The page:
As often happens in cricket’s shortest format there has been an unexpected twist. Reece Topley is warming to the theme of left-arm bowlers providing the variety required to contain the almost continual onslaught by batsmen wielding willows only marginally lighter than Brian Blessed. Then he takes an unexpected tangent.
“Posing different questions has a lot to be said for it,” he says. “If you look at baseball, you have a squad of different pitchers – you’ve got left-handed pitchers, right-handed pitchers and then you’ve got your submarine pitchers. Cricket needs that variation too because you need to put the batsman off his rhythm as much as possible.”
A submarine pitcher? “You’ve got pitchers that throw over-arm normally but a submarine pitcher is someone who slings it at sort of knee height. Baseball teams know exactly the kind of pitcher they want to throw at each batsman and cricket is going that way too.
“Take this England as an example, we’ve got a good leg-spinner in Rash [Adil Rashid], an off-spinner in Mo [Moeen Ali], then the likes of Stokesy [Ben Stokes] and myself as a left-armer. The game is changing and in Twenty20 you need options.”
Topley, who recently joined Hampshire, is as engaging without the ball as he has been with it since making his England debut in a T20 international against Australia at Cardiff in August. His figures of 1-35 were unremarkable but England clearly saw something in his quick bowling they liked.
Seven months on, he is preparing to fly out to India for the World Twenty20 as one of the spearheads of England’s attack. It’s a challenge he is clearly looking forward to. “Going to play in a cricket World Cup in India is a bit like playing in the football World Cup in Brazil,” he says. “India might be the new home of cricket because it’s like a religion out there. Obviously Lord’s will always have that title but the passion for cricket out there is really going to make this World Cup an incredible experience.”
At the age of 22, Topley is from a generation that has experienced the explosion of Twenty20 cricket at first hand. Since the first World T20 in 2007 and the start of the Indian Premier League (IPL) in 2008, cricket has changed out of all recognition. The challenge of being a bowler in the shortest form of the game has never been greater, but as run rates continue to climb and economy rates go through the roof, Topley believes there is still something to be said for the traditional values taught by county cricket in the crash, bang, wallop and mayhem of the Twenty20 game.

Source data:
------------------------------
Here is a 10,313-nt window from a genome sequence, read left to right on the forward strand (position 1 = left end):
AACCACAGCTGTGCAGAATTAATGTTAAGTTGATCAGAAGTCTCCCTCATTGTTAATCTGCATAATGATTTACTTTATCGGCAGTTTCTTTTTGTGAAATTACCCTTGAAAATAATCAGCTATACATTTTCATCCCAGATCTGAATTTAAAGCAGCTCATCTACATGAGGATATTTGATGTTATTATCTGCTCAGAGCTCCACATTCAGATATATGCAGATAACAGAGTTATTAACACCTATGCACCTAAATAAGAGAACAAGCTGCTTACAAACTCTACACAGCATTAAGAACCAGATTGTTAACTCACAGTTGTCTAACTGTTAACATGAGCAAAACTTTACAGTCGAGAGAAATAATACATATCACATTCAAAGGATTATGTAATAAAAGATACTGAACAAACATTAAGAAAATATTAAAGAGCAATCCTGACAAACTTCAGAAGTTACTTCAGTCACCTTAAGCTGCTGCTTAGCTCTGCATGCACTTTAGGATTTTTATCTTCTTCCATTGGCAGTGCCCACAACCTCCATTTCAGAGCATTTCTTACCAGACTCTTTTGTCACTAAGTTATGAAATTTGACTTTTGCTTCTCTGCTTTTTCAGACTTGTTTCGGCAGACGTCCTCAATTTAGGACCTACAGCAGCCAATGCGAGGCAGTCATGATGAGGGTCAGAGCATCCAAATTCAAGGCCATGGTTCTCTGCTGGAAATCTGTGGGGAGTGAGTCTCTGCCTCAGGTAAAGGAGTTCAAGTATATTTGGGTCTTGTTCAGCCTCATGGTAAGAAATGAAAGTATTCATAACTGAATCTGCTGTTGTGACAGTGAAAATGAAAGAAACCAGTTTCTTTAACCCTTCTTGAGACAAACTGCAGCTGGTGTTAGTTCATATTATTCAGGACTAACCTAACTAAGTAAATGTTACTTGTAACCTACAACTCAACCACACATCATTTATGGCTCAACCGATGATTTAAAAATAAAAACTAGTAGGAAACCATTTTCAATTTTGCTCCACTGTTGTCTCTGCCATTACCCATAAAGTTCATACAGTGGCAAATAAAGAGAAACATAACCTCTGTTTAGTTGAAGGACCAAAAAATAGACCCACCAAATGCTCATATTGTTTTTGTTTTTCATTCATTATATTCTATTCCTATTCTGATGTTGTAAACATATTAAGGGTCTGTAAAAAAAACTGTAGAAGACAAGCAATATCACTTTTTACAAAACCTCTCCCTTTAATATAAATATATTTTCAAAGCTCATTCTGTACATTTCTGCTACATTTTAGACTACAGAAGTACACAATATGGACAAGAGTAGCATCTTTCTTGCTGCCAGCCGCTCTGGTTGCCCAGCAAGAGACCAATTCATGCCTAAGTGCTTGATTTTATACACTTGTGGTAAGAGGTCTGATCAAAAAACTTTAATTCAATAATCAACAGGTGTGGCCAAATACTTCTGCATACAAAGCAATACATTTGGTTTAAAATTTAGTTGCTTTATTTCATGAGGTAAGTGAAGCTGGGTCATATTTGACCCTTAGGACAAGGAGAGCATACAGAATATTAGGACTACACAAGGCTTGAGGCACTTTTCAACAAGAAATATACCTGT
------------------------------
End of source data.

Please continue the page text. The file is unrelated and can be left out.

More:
“There’s no magic formula for bowling in T20,” he says. “You learn things in the four-day game that you can bring across to the T20 game. I started off playing a lot of Championship cricket for Essex and then used what I had learnt in terms of varying pace and the angle of my deliveries and took it into the shorter forms of the game.
“It works the other way too; the more you bowl in T20 cricket the more skilful you become. That can only help your overall game.”
He will need everything he has learnt and possibly a bit extra when England come up against West Indies – semi-finalists in 2014 – in their opening group match in Mumbai on 16 March. Then, he’ll pace out his run-up, throw the ball from hand to hand before looking up to see the grinning figure of Chris Gayle staring back at him.
Boasting a strike rate of 142, Gayle’s last T20 international saw him score 90 off just 41 balls against South Africa in Johannesburg in January 2015. Topley, though, remains undaunted by the omnipresent threat of a batsman attempting to launch the Englishman’s bowling into the outer reaches of space.
“All bowlers have times when they wish they were batsman but where would the fun be in that,” he says, tongue set firmly in cheek.
“These guys are only batsmen like everyone else. Players like Gayle and AB de Villiers are obviously very good players but you know they’re only human. Some people can build it up in their head and put themselves under extra pressure but they can get out for nought like everyone else. You just have to believe in yourself that you can do that.”
Topley’s self-belief has been sorely tested in the past two years following a stress fracture to the back that threatened to derail the lightning progress he had made since his debut for Essex as a 17-year-old in April 2011.
It’s a measure of his growing maturity and his determination to battle back from that injury that he puts down much of his recent form to the lessons learnt from his time on the sidelines at Chelmsford.
“If I’m honest, I think I’m really better off for having the stress fracture because it brought me back down to earth,” he says. “I’m very lucky with the way it happened. I was able to just have a winter off and get back to full fitness. Since then, I’ve put on a bit of pace and I’m embracing everything that has been offered to me, first by Essex and then by Hampshire, in terms of fitness coaches and nutritionists.
“It took a bit of a lifestyle change from me to become a more professional person but everything you do with your body and lifestyle is an investment and hopefully you’ll get your returns further down the line.”
Topley’s international one-day stats are currently more impressive than his record in Twenty20 cricket but he has shown enough in both formats to suggest that he will be one of the first names on the team sheet for that World Cup opener in Mumbai.
Once hospitalised by a brutal Kevin Pietersen flat-bat drive while bowling in the England nets at the age of 15, he has already clearly come a long way. Now Topley is ready to land some knockout blows of his own.Reuse content